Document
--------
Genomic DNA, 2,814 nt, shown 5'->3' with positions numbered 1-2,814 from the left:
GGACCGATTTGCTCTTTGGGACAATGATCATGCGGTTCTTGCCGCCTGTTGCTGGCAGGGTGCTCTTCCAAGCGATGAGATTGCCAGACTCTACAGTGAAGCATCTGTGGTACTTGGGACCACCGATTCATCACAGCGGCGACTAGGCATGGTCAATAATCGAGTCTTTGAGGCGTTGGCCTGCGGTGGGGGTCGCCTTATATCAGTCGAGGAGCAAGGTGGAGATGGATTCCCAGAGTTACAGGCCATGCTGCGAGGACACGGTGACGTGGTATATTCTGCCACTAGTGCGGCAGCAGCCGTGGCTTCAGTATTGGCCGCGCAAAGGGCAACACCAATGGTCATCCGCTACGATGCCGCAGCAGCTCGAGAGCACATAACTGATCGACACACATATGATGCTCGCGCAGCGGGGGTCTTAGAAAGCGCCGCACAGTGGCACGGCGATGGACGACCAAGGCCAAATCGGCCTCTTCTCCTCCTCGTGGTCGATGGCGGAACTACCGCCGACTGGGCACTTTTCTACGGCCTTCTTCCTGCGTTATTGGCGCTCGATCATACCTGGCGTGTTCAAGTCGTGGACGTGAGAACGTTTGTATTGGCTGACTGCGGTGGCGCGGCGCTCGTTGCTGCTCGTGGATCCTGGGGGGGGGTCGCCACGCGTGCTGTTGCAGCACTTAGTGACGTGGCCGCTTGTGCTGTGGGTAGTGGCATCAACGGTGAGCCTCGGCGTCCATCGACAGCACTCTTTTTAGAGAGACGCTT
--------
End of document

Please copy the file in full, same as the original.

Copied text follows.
Genomic DNA, 2,814 nt, shown 5'->3' with positions numbered 1-2,814 from the left:
GGACCGATTTGCTCTTTGGGACAATGATCATGCGGTTCTTGCCGCCTGTTGCTGGCAGGGTGCTCTTCCAAGCGATGAGATTGCCAGACTCTACAGTGAAGCATCTGTGGTACTTGGGACCACCGATTCATCACAGCGGCGACTAGGCATGGTCAATAATCGAGTCTTTGAGGCGTTGGCCTGCGGTGGGGGTCGCCTTATATCAGTCGAGGAGCAAGGTGGAGATGGATTCCCAGAGTTACAGGCCATGCTGCGAGGACACGGTGACGTGGTATATTCTGCCACTAGTGCGGCAGCAGCCGTGGCTTCAGTATTGGCCGCGCAAAGGGCAACACCAATGGTCATCCGCTACGATGCCGCAGCAGCTCGAGAGCACATAACTGATCGACACACATATGATGCTCGCGCAGCGGGGGTCTTAGAAAGCGCCGCACAGTGGCACGGCGATGGACGACCAAGGCCAAATCGGCCTCTTCTCCTCCTCGTGGTCGATGGCGGAACTACCGCCGACTGGGCACTTTTCTACGGCCTTCTTCCTGCGTTATTGGCGCTCGATCATACCTGGCGTGTTCAAGTCGTGGACGTGAGAACGTTTGTATTGGCTGACTGCGGTGGCGCGGCGCTCGTTGCTGCTCGTGGATCCTGGGGGGGGGTCGCCACGCGTGCTGTTGCAGCACTTAGTGACGTGGCCGCTTGTGCTGTGGGTAGTGGCATCAACGGTGAGCCTCGGCGTCCATCGACAGCACTCTTTTTAGAGAGACGCTT